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Higher Ed Roundup....... for November 10, 1997
Small colleges falling behind in distance learning
By the start of the 1998-99 school year, 90 percent of institutions with more than 10,000 students expect to be offering at least some distance education courses, according to the survey. Eighty-five percent of the institutions with enrollments of 3,000 to 10,000 expect the same. However, among institutions with fewer than 3,000 students, only 43 percent anticipate offering distance learning courses. This is up from 16 percent in 1995. Among all of the colleges and universities surveyed, 58 percent said they would be offering distance learning courses in the fall of 1998.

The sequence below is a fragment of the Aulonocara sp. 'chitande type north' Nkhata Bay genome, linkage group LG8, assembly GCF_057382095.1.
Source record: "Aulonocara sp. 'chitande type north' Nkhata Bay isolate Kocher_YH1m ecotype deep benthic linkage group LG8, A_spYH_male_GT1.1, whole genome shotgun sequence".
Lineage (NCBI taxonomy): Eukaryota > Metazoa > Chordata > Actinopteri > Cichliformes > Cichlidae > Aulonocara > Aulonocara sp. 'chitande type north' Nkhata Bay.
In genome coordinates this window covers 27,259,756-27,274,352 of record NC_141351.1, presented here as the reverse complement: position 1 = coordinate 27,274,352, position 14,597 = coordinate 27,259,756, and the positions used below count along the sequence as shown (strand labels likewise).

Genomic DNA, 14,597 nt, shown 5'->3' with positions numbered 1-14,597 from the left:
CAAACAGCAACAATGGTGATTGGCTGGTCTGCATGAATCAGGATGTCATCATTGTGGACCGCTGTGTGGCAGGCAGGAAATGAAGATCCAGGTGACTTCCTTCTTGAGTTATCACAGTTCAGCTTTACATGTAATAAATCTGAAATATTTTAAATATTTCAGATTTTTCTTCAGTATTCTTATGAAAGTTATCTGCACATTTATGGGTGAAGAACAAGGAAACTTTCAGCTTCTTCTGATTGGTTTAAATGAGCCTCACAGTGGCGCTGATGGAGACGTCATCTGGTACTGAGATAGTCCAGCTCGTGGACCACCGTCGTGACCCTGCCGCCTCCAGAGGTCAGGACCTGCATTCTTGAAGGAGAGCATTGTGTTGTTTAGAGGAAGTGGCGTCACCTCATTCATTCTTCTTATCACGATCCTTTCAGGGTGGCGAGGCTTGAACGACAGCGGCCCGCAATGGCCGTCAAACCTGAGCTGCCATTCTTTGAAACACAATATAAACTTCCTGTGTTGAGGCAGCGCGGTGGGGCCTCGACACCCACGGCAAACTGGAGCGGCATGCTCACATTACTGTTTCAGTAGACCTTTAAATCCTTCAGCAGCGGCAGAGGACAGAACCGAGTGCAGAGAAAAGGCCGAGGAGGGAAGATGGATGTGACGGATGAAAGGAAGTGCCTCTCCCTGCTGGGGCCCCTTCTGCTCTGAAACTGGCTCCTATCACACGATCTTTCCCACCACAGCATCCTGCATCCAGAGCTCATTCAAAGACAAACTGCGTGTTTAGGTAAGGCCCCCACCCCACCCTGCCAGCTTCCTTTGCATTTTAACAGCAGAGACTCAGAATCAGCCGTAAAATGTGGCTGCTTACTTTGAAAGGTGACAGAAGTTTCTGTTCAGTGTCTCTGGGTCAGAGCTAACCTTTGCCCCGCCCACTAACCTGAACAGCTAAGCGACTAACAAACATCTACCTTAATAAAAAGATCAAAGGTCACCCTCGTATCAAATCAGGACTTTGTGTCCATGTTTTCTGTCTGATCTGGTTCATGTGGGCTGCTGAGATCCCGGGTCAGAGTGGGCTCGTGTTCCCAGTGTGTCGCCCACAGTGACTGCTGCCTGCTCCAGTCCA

According to Academe Today, the number of colleges that offer courses and degrees through television, the Internet and other distance education technologies has increased sharply since the fall of 1995, so the survey's findings may be out of date. The Department of Education is working on a second survey that it hopes to release next fall.
(Source: Academe Today, 10/7/97.)
Private institutions form pre-paid
The payments, along with the interest accrued, could be used at any of the member institutions as long as the student is accepted. The consortium is hopeful that a bill introduced in the U.S. Senate exempting payments to the mutual fund from taxation will pass. Investors in state-run pre-paid tuition plans already receive a tax exemption.
(Source: Vanderbilt Register, 9/22-28/97.)
Reprinted, with permission, from CASE Flash Points.